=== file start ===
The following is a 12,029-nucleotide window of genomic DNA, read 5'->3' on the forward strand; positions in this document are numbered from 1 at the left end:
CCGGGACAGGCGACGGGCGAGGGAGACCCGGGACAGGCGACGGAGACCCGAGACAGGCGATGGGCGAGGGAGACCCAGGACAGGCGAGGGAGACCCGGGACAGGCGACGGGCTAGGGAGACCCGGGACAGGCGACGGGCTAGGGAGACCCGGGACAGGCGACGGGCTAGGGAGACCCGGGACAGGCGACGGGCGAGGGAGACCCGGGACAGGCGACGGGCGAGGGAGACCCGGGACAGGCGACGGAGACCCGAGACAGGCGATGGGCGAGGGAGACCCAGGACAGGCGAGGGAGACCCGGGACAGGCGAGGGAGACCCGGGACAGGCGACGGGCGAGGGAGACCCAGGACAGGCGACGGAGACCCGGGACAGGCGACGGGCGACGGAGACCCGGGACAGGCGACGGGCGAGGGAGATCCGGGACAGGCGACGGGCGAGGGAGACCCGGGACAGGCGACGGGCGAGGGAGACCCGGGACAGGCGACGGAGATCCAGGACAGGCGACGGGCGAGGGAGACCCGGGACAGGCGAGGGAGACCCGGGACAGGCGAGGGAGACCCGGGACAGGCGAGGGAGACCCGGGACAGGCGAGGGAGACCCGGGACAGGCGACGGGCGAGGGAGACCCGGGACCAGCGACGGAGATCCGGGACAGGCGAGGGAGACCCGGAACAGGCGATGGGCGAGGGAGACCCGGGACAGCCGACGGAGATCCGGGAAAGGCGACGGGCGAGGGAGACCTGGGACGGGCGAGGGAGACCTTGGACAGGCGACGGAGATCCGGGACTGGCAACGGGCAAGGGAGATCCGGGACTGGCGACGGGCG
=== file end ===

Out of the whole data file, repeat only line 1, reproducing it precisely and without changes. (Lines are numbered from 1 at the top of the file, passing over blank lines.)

The following is a 12,029-nucleotide window of genomic DNA, read 5'->3' on the forward strand; positions in this document are numbered from 1 at the left end: